University has been a good four years. Not always easy, but always interesting. I believe, and I hope, that I’ve developed my intellectual capacities, my critical thinking and writing skills, and, perhaps, gained a better understanding of the world. But I can’t recall anything from that one economics class I was required to take, and I doubt I can tell you many facts or figures from various other classes.

But for two and a half years I’ve been a pro-life activist with uOttawa Students for Life. It’s been the highlight of my university career. I certainly remember more from that than from economics! It gave meaning to my studies and helped define these past four years.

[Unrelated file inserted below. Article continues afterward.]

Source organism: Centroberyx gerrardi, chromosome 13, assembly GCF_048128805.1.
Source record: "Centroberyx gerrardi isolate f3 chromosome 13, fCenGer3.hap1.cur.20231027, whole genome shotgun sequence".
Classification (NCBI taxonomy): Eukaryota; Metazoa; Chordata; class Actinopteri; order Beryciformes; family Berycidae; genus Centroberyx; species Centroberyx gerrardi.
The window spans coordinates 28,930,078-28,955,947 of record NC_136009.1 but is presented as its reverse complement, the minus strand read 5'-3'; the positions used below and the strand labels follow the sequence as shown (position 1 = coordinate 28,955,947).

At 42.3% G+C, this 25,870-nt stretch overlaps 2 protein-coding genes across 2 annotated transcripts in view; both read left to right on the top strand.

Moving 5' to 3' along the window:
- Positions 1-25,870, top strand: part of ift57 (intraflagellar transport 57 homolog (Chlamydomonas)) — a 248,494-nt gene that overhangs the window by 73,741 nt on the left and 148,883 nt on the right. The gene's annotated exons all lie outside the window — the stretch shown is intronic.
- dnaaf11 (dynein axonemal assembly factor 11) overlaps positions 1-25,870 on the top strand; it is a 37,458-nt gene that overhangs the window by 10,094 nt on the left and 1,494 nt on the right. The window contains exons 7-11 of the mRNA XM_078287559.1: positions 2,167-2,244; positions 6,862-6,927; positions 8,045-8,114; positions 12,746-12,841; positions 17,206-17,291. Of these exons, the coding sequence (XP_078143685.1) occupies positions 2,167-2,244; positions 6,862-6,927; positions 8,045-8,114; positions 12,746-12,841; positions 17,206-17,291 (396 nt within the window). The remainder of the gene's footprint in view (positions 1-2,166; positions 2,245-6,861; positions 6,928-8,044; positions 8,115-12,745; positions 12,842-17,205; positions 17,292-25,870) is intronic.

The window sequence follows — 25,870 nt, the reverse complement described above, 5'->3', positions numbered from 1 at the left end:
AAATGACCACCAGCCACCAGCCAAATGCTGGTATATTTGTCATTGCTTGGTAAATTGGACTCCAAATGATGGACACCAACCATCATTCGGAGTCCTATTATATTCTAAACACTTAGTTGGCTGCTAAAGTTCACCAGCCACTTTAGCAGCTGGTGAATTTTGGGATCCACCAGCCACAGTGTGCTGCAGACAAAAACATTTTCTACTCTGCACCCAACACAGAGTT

I will miss city, the University, the club, my friends, and being (relatively) close to my family. But all good things must come to an end. One chapter of my life closes, and another begins. I’m sad to leave uOSFL but I’m also happy, knowing that it is in such capable hands. I’m confident that Theresa, Amanda and the amazing leadership team will take the club to new heights next year, building on a foundation that I was privileged to help lay.

Pro-life has always been a passion of mine. Now, it’s more than that. It’s a choice that I’ve made. Pro-life isn’t just something I believe; it’s a mission I have to live. Leaving Ottawa and uOSFL isn’t the end of that choice and that mission. No, it’s just the beginning.